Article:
The logging package defines more than a dozen handler classes — subclasses of logging.Handler — in the modules logging and logging.handlers. logging defines the basic stream, file and null handler classes, for which LCDictBasic supplies add_*_handler methods. logging.handlers defines more specialized handler classes, for about half of which (presently) LCDict provides corresponding add_*_handler methods.

.. index:: `logging` handler classes encapsulated

Handler classes that LCDict configures

LCDict provides methods for configuring these logging handler classes, with optional multiprocessing-aware "locking" support in most cases:



stderr StreamHandler
stdout StreamHandler

Easy multiprocessing-safe logging

As shown in the table above, prelogging provides multiprocessing-safe ("locking") versions of the essential handler classes that write to the console, streams, files, rotating files, and syslog.

Additional "batteries" included

Simplified creation and use of filters

Filters allow finer control than mere loglevel comparison over which messages actually get logged. In conjunction with formatters, they can also be used to add additional data fields to messages. Filters can be attached to handlers and to loggers. In fact, the same filter can be attached to multiple handlers and multiple loggers.

There are two kinds of filters: class filters and callable filters. LCDict provides a pair of convenience methods, add_class_filter and add_callable_filter, which are easy to use – and much easier to use than the lower-level LCDictBasic method add_filter.

In Python 2, the logging module imposes a fussy requirement on callables that can be used as filters, which the Python 3 implementation of logging removes. The add_callable_filter method provides a single, sane interface for adding callable filters that works in both Python versions.

Configuration across modules and packages using LCDictBuilderABC

One way for a larger program to configure logging is to pass around an LCDict to the different "areas" of the program, each contributing specifications of its desired formatters, filters, handlers and loggers. (Just what the "areas" of a program are, is in the eye of the developer. They might be all modules, only certain major modules, all or some subpackages, etc.)

This approach is better than having each area of a program configure itself using logging config dicts. A call to dictConfig has the effect of clearing existing handlers from any logger that's configured in the logging config dict. The root logger is always configured in a logging config dict, so root handlers get blown away. By passing around a single dict and finally issuing a single call to configure logging, you avoid such unpleasant surprises.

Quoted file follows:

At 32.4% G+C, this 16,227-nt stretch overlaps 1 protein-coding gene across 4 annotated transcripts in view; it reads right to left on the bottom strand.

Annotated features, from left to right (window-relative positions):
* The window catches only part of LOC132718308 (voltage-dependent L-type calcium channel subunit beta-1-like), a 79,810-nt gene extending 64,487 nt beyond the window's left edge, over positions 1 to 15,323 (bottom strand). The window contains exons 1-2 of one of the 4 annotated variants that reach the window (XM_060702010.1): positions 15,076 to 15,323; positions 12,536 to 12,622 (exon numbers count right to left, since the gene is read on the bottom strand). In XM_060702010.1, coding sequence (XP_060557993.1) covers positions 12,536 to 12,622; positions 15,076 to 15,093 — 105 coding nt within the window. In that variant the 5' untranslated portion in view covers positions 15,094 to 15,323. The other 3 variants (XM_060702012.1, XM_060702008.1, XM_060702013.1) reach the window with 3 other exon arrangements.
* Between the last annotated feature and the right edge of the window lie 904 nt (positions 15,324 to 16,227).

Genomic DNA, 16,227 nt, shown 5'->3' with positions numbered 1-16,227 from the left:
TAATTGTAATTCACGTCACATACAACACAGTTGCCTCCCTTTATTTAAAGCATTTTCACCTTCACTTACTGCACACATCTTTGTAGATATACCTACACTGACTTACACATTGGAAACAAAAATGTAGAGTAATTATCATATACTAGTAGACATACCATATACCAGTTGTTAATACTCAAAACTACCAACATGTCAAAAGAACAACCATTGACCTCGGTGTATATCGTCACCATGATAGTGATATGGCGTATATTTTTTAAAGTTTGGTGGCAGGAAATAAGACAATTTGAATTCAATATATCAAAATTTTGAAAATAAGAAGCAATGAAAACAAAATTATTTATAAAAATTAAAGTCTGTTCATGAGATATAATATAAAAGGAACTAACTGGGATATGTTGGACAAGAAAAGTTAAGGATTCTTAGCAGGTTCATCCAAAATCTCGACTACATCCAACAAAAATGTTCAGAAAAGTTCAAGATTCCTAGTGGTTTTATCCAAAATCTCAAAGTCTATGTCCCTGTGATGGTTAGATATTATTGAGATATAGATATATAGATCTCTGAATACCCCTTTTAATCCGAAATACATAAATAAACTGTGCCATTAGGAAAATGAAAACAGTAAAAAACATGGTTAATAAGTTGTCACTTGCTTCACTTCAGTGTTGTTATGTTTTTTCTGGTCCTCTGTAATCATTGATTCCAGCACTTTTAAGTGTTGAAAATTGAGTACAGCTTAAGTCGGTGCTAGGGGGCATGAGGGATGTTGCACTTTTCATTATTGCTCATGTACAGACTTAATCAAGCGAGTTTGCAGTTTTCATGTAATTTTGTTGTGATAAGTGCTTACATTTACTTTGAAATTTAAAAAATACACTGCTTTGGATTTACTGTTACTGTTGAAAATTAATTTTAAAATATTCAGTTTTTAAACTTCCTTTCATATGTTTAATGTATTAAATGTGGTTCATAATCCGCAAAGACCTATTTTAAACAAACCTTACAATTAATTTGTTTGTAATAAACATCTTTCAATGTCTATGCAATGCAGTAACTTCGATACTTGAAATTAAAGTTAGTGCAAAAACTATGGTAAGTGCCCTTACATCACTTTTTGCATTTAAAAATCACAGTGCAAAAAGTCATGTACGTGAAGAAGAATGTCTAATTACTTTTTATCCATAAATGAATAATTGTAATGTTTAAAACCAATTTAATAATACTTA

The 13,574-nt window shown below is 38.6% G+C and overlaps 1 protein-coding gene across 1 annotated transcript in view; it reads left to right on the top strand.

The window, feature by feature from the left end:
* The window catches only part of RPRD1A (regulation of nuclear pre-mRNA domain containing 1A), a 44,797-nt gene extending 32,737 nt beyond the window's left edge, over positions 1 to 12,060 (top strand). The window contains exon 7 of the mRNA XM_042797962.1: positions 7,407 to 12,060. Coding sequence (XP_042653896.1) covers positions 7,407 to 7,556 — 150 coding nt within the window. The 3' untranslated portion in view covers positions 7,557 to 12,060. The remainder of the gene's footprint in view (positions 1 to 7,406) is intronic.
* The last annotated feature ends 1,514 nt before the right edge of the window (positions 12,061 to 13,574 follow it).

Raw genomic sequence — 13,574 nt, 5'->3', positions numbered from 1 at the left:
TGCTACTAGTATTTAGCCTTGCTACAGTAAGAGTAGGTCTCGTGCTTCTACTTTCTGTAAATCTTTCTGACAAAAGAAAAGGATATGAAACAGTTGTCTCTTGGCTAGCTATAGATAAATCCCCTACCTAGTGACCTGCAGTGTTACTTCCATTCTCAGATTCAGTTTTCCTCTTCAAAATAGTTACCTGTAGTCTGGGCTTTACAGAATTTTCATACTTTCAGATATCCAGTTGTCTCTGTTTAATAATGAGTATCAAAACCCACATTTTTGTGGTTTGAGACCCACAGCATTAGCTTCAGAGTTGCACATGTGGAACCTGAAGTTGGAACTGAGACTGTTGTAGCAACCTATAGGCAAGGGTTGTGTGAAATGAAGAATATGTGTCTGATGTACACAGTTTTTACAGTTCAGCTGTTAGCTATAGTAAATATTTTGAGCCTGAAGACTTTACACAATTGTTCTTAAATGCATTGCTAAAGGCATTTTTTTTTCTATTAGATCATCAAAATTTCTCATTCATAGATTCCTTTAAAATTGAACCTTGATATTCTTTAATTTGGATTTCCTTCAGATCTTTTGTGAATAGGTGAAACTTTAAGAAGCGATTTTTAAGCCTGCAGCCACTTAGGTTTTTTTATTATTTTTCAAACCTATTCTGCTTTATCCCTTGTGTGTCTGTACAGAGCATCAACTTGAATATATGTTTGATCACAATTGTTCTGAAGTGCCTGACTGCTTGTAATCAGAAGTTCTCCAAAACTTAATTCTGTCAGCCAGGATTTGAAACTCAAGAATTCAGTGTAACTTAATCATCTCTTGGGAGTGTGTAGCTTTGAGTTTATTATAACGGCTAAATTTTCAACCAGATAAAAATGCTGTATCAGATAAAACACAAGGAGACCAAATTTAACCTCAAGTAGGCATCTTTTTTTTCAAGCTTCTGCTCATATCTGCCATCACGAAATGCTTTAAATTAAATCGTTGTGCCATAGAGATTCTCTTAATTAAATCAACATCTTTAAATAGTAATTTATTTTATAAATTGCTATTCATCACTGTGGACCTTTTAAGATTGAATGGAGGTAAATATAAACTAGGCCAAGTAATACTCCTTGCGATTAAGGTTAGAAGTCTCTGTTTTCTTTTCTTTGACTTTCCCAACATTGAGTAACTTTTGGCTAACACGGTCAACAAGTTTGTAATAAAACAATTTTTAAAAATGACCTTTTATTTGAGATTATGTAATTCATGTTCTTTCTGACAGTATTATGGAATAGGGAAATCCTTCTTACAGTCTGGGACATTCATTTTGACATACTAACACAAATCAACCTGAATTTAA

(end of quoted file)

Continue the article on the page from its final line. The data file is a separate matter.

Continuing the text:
The LCDictBuilderABC class provides a mini-microframework that automates this approach. Here, ABC stands for abstract base class. Each area of a program only has to define an LCDictBuilderABC subclass and implement the base class's abstract classmethod add_to_lcdict(lcd). Each implementation contributes its specifications by calling methods on lcd. You benefit from prelogging's warnings upon redefinition of an entity or use of an unknown name for an entity that supposedly already exists.

These add_to_lcdict implementations are callbacks: your code doesn't call them directly; rather, they're called by LCDictBuilderABC.build_lcdict(), which is implemented and which you do call.

Some presumably "top-level" area of the program calls the build_lcdict() classmethod of LCDictBuilderABC or a subclass, and that one call takes care of the rest. build_lcdict() creates an LCDictlcd, say – using the parameters passed to it, passes lcd to every add_to_lcdict() classmethod of LCDictBuilderABC subclasses (roughly speaking), and returns lcd. Note that config() is not called in this process.

Schematic Example

Suppose a program has a module and two other modules and These three modules comprise the "areas" of the program that we want to collaborate in configuring logging.

In main we'll create a concrete builder LCDictBuilder and call its build_lcdict() method. Modules A and B will subclass LCDictBuilder, so the add_to_lcdict() methods of those subclasses will be called after LCDictBuilder.add_to_lcdict. Thus the top-level LCDict builder class can add things which both A and B can use.

A and B will have to be imported by the time build_lcdict() is called; furthermore they will need to import LCDictBuilder. These issues can all be settled, but we will punt on the details and present the skeletal code here as one module:

from prelogging import LCDictBuilderABC

# Top-level concrete builder class
# *You* get to call it LCDictBuilder
class LCDictBuilder( LCDictBuilderABC ):
    def add_to_lcdict(lcd):
        # Add what "main" module needs for logging;
        # add anything to be shared by "A" and "B"

# Builder for area A
class LCDictBuilderA( LCDictBuilder ):
    def add_to_lcdict(lcd):
        # Add what "A" needs for logging;
        # can refer to what "main" added to ``lcd``

# Builder for area B
class LCDictBuilderA( LCDictBuilder ):
    def add_to_lcdict(lcd):
        # Add what "B" needs for logging;
        # can refer to what "main" added to ``lcd``

# In main:

lcd = LCDictBuilder.build_lcdict()
# postprocessing, if any

Next steps

If you've made it this far, we're flattered, and grateful for your interest in prelogging. You probably don't need encouragement to take it for a spin, but ... please take it for a spin!

"Readme"s try to strike a balance between saying too little and saying too much. This one probably falls off that tightrope a few times, erring in both ways. For complete accounts of the topics introduced here, solid explanations of how logging works, and many useful techniques and recipes, please check out prelogging's actual documentation.

Happy logging!